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I would love to know what is the correct term to define the 'root' part of the verb, which is usually the part kept in tact whilst transforming the verb into other tenses.

e.g.

verb = manger
root = mang-

Thank you.

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3  
A simple lookup in a standard ressource like those given here will give you the answer. If you have still problems after such a lookup, please explain it in more details. –  Un francophone Mar 29 '12 at 11:07
    
Pull up the Wikipedia article in English and check out the corresponding article in French. –  Gilles Mar 29 '12 at 21:11
    
@Phil As per the FAQ, we ask that you look in a dictionary before asking a question. If you still have a question after that step, we can help you. Since your question was readily answerable by looking in a dictionary, it was closed. –  Kareen Mar 31 '12 at 16:26
    
Kareen, this is was not intended to be dictionary-check or quick-translation question. I am a native speaker of both French and English languages. I know what the word "root" means in both and in a several more. What I didn't know was the LINGUISTIC term. I did not even know I had it right with "root" in English, which I used to ask the question. Doesn't make sense to look something up without knowing. The comments above are egoistic and self-satisfactory, serving to nothing. Thank you though for clarifying. And I thank with all my heart to @Stamm for showing the decency of not being a smarty. –  Phil Mar 31 '12 at 19:25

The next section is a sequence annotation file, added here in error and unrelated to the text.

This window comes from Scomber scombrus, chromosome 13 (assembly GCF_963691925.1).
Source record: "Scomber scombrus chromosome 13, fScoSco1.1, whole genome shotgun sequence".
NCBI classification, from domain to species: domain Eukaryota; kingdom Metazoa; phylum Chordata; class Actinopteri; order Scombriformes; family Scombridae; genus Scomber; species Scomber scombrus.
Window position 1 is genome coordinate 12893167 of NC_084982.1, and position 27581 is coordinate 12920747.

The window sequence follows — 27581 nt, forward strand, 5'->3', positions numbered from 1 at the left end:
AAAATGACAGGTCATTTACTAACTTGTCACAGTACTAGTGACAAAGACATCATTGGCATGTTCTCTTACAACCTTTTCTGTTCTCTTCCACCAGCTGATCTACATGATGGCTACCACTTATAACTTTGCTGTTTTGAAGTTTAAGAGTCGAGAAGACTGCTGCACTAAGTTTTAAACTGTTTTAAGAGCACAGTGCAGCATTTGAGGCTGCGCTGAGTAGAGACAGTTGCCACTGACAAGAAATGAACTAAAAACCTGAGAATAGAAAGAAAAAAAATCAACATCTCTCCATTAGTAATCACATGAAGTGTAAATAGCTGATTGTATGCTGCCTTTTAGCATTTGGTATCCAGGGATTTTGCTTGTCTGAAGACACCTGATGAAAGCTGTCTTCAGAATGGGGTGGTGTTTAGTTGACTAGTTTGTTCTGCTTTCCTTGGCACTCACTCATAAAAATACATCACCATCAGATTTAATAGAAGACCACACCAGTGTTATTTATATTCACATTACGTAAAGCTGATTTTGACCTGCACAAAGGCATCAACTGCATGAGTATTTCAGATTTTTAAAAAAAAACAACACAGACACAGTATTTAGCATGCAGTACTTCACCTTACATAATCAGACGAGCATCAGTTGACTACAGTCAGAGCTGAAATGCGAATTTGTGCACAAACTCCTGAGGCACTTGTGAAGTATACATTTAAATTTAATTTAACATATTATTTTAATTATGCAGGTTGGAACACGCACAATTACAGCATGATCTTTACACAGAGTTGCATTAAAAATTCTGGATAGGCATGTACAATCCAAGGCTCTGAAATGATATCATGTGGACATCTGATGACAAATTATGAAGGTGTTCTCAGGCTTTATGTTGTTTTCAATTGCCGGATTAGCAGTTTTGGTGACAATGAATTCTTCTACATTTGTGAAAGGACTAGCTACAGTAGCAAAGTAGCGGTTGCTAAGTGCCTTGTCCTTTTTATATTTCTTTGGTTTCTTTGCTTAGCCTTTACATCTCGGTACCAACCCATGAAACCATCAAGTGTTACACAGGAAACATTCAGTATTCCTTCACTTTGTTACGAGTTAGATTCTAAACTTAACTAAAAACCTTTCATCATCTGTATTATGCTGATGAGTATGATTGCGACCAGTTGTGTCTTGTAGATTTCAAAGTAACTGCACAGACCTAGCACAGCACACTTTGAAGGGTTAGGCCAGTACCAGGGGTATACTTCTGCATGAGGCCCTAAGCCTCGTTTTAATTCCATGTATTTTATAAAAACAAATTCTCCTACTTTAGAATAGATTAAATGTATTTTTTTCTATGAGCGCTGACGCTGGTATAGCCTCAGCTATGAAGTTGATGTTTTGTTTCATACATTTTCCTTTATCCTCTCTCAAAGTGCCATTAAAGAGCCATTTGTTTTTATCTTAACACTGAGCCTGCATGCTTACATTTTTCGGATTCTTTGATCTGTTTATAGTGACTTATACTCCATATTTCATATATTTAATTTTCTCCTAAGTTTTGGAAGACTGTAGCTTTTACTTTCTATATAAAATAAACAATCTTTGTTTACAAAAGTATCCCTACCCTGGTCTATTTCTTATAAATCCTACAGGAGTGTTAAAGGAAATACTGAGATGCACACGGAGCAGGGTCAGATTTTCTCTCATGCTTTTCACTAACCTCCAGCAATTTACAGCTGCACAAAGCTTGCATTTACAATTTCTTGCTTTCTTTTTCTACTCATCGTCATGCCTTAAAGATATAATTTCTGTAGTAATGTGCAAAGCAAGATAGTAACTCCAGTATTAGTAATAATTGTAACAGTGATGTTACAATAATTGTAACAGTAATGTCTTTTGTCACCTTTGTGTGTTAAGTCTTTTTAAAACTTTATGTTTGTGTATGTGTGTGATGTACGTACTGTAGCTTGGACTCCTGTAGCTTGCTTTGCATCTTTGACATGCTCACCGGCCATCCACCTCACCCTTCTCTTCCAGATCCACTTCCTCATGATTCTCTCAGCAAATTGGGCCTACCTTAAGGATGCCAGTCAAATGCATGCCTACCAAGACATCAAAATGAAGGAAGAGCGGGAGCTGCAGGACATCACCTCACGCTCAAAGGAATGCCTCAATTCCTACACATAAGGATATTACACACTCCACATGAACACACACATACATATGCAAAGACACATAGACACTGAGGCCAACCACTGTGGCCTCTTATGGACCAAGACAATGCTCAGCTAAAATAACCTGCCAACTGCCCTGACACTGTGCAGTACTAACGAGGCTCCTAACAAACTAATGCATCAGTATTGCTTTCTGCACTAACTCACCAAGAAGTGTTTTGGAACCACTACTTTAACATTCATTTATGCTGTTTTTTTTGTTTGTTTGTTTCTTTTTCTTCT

@Phil I voted to close your question, but I didn't understand you were looking for specific terminology. Maybe you could edit your question and be more clear about that? –  Alenanno Apr 1 '12 at 11:13
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closed as too localized by Un francophone, Stéphane Gimenez, Alenanno, Gilles Mar 29 '12 at 21:10

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1 Answer

up vote 6 down vote accepted

The root part is called “racine” or “radical”.

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